There is no shame in drawing on international expertise, or in attracting talent wherever it may be to expand our knowledge. In our fast-changing world, there is no time to reinvent the wheel. Let us learn from those who have succeeded, and let us import the right expertise and capitalize on it. Let us use those foundations to build strong Jordanian institutions that are able to nurture generations with a global outlook and a strong Jordanian identity.

When we want, we can. That is why the most critical change we need is to break the mental molds and age-old limitations that have made our education system stagnant, rigid and incapable of keeping pace with changing times and growing ambitions. The toughest obstacles can only be overcome when we free ourselves from the high walls we have built within us, obscuring our vision and dreams.

The education we provide our children over the course of twelve years must be a journey that is worthy of their childhood, their time and their trust… A journey that begins with planting the seeds of life-long learning, so that they can grow with open and inquisitive minds.

Who here does not want that?

Education reform must be a national priority and a popular demand today, tomorrow and ten years from now.

In turn, our investments must mirror our priorities. Government spending on education must reflect the aspirations of Jordanians for quality education, so that we can take quick and confident strides towards the future we want, without fear or hesitation.

I have previously called for an education revolution, but Jordan cannot stand strong unless we all move together.

Ours is a country of strong institutions, and all of you here are decision-makers. Historical changes like the ones we’re are facing today require consensus and urgent unified action.

I hope that commitment to change today, does not morph into blame shifting tomorrow. Let me reiterate that we are not here today to throw blame, because that is a waste of time.

Your Majesty,

Distinguished Guests,

Let us fast forward ten years to the first week of school in 2026. We will find our children and grandchildren excited about going to schools that can realize their ambitions and ours.

We will see them greeted by teachers who are eager to provide them with knowledge, which they have worked hard to acquire and develop.

We will find their lessons alive with inquiry and self-expression. As for their curricula then, who knows what it will look like because with the constantly evolving education system we will develop, we won’t be able to predict today what our curricula will be a decade from now!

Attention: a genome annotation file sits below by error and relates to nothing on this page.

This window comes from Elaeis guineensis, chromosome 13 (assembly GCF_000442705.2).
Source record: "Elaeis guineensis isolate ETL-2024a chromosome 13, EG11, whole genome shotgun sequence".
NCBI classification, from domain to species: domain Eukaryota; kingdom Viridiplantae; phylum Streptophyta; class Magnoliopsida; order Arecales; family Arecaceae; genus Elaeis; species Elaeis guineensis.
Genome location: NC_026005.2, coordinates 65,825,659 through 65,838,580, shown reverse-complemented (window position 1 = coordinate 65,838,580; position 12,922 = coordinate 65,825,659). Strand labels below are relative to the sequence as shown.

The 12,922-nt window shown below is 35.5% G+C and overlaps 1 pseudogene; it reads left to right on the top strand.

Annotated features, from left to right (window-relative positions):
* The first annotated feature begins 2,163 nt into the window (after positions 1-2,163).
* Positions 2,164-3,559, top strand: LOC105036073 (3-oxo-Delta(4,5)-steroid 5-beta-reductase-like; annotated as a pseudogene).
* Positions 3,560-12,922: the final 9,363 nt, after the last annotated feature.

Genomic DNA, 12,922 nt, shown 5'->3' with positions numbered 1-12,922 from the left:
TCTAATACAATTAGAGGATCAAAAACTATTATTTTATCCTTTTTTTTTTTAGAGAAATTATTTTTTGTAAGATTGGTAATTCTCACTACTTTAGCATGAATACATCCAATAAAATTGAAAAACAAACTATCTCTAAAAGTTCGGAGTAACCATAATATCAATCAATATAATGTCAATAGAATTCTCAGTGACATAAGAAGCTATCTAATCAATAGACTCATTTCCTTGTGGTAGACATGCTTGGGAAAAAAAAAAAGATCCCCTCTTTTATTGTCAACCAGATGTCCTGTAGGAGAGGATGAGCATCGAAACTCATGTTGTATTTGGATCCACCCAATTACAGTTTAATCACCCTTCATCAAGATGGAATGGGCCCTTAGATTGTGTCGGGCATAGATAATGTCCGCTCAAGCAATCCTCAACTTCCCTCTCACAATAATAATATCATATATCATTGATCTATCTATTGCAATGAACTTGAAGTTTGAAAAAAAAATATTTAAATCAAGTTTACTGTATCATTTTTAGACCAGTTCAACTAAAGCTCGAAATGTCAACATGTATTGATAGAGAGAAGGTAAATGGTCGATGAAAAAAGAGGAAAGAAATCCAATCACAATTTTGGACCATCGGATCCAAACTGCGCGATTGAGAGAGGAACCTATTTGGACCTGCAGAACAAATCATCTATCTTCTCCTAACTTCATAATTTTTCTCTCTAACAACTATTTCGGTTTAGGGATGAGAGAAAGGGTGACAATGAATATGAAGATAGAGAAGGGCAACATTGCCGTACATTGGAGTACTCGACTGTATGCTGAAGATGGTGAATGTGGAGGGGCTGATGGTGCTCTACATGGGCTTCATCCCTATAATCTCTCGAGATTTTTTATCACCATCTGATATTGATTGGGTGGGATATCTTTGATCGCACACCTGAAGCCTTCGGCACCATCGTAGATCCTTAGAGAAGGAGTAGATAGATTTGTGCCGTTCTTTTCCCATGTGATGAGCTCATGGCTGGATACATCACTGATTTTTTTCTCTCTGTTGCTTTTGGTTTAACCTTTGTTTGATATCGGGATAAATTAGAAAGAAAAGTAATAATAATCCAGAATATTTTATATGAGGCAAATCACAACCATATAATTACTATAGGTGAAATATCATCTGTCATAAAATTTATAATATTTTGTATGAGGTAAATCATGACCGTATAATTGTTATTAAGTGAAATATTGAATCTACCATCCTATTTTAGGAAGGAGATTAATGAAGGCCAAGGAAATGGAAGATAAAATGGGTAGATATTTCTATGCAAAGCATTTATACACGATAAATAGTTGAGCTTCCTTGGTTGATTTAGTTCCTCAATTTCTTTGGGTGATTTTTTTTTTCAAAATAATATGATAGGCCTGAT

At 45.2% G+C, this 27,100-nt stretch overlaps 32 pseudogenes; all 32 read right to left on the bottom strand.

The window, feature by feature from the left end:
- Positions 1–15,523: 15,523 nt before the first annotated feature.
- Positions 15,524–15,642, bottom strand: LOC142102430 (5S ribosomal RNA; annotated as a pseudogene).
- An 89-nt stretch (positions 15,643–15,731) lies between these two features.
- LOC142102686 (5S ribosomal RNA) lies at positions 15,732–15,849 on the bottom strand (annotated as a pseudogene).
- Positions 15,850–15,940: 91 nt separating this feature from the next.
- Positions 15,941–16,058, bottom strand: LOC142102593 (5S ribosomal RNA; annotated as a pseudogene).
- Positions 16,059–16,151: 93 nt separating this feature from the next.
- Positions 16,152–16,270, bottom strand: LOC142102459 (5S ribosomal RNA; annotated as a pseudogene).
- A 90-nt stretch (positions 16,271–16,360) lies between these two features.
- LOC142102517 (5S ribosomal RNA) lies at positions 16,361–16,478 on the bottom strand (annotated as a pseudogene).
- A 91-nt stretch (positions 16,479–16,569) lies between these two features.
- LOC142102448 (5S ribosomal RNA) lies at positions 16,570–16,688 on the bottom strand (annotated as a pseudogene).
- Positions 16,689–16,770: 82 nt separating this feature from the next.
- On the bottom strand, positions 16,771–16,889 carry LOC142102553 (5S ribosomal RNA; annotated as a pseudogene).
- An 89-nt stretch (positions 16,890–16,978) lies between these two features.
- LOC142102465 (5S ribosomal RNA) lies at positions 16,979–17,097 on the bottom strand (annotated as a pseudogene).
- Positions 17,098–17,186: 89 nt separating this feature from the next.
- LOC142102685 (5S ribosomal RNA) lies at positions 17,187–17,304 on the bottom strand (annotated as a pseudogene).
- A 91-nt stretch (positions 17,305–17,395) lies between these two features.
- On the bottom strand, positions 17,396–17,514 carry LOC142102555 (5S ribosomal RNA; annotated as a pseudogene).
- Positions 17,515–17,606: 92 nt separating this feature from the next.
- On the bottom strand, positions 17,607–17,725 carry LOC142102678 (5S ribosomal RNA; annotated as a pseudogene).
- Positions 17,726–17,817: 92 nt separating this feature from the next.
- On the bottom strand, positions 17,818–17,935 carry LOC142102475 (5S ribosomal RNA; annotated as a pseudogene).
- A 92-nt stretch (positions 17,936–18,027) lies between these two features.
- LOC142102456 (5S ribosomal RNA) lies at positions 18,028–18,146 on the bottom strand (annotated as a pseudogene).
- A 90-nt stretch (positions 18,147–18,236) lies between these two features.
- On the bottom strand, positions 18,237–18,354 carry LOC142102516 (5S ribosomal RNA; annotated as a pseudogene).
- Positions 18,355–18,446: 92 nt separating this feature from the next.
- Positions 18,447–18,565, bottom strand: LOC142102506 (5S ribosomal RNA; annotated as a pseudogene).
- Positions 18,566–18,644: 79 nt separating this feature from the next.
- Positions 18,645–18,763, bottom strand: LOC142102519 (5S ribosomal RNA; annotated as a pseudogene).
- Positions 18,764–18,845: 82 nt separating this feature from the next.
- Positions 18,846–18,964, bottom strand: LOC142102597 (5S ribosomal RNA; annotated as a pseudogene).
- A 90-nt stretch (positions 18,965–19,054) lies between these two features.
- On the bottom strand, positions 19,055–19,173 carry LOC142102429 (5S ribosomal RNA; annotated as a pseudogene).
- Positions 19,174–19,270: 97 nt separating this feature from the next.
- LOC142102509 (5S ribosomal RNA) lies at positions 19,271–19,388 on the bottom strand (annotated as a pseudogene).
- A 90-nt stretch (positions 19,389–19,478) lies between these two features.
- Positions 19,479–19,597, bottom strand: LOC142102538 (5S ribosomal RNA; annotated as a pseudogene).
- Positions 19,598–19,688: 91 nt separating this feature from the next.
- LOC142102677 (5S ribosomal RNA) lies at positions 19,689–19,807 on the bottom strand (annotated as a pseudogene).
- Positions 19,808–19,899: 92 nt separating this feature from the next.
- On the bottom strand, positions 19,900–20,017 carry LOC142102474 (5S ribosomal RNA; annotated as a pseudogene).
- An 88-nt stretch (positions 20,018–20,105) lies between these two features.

We will find Jordan ranking amongst the top ten countries in international assessments, and the day of Tawjihi results will be a day of national pride. It will be a day when one hundred and fifty thousand young men and women graduate feeling confident of their ability to find jobs they excel in and provide for their families.

What separates our reality now from that day, is consensus on education as a national priority, unwavering Jordanian resolve, and a commitment to a national strategy that can guide us out of this tunnel. Within the walls of this room and outside it, we have enough sense of responsibility, talent, and faith in education, to lead change and drive it forward. Let us commit and forge ahead towards an education system that meets ambitions of Jordan and its people.

May God bless you and may you, through your resolve, be an asset to the nation.

Walssalamu Aleikum Wa Rahmatullahi wa Barakatoh (May Allah’s Peace, Mercy and Blessings Be Upon You)”

(VIDEOS) Her Majesty Queen Mathilde of Belgium Holds a Meeting with Her Majesty Queen Rania of Jordan in Brussels.

Jordan

On the afternoon of Tuesday, January 12, 2016, Her Majesty Queen Mathilde of Belgium met with Her Majesty Queen Rania of Jordan at the Palais Royal in Brussels.

The purpose of the Her Majesty Queen Rania’s visit was to discuss the Syrian crisis as well as mobilizing international support for Jordan’s education system.

In a statement released by Her Majesty Queen Rania’s press office today’s meeting specifically focused on:

“…showcasing the struggles Jordanian citizens face in cities that are densely populated by Syrians. She highlighted the impact the crisis has had on Jordan’s resources, infrastructure, and especially schools, which have enrolled 150,000 Syrian students.  This has affected the quality of education at schools that have been forced to run double shifts, with teachers under pressure to handle larger numbers of students in each class.

Her Majesty’s meetings are part of Jordan’s extensive efforts at all levels, ahead of the Syria’s Donor Conference in London on February 4 where, education will be a key theme.” 

Click here to watch a video news report. 

Click here to watch a video news report of Her Majesty Queen Rania’s meeting with the Prime Minister of Belgium, Mr. Charles Michel, and the President of the European Commission, Mr. Jean-Claude Junker.

(VIDEOS) HM Queen Rania of Jordan Attends an Award Ceremony in Amman.

On Monday, December 14, 2015, Her Majesty Queen Rania of Jordan attended the 10th Teacher Award and the 4th Principal Award ceremony held at the Royal Cultural Center-Al Hussein Youth City in Amman, Jordan.  The ceremony was organized by the Association of Queen Rania Al Abdullah Award for Excellence in Education.

During this afternoon’s ceremony Her Majesty “…honored 25 winners, bestowing prizes and plaques to 15 teachers who won in five different categories, as well as 10 principals who won the distinguished principal awards in two categories…” according to Her Majesty ‘s press office.

 The press release also notes that Her Majesty Queen Rania gave a moving speech highlighting:

“…the importance of recognizing teachers’ roles in building a more resilient and tolerant future generation. ‘Ten years ago, I launched the Teachers’ Award to start a tradition of recognizing outstanding educators whose skills reflect deeply on our success as a nation…’ Her Majesty said.